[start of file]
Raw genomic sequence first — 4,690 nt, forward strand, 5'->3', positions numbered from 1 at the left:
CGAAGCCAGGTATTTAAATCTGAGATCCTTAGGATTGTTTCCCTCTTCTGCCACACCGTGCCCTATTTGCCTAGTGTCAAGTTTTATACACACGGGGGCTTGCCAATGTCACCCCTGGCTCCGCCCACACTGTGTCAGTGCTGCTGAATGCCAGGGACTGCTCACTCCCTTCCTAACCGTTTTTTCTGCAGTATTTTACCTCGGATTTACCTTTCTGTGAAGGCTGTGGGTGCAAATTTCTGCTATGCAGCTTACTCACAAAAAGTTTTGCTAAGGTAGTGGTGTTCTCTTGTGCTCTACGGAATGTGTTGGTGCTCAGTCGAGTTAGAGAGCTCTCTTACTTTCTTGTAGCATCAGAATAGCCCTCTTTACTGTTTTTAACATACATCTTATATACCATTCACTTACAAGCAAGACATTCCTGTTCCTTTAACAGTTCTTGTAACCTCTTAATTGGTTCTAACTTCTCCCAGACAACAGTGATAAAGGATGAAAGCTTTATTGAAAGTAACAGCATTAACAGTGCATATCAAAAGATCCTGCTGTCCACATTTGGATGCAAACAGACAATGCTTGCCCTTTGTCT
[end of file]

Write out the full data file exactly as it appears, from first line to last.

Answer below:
Raw genomic sequence first — 4,690 nt, forward strand, 5'->3', positions numbered from 1 at the left:
CGAAGCCAGGTATTTAAATCTGAGATCCTTAGGATTGTTTCCCTCTTCTGCCACACCGTGCCCTATTTGCCTAGTGTCAAGTTTTATACACACGGGGGCTTGCCAATGTCACCCCTGGCTCCGCCCACACTGTGTCAGTGCTGCTGAATGCCAGGGACTGCTCACTCCCTTCCTAACCGTTTTTTCTGCAGTATTTTACCTCGGATTTACCTTTCTGTGAAGGCTGTGGGTGCAAATTTCTGCTATGCAGCTTACTCACAAAAAGTTTTGCTAAGGTAGTGGTGTTCTCTTGTGCTCTACGGAATGTGTTGGTGCTCAGTCGAGTTAGAGAGCTCTCTTACTTTCTTGTAGCATCAGAATAGCCCTCTTTACTGTTTTTAACATACATCTTATATACCATTCACTTACAAGCAAGACATTCCTGTTCCTTTAACAGTTCTTGTAACCTCTTAATTGGTTCTAACTTCTCCCAGACAACAGTGATAAAGGATGAAAGCTTTATTGAAAGTAACAGCATTAACAGTGCATATCAAAAGATCCTGCTGTCCACATTTGGATGCAAACAGACAATGCTTGCCCTTTGTCT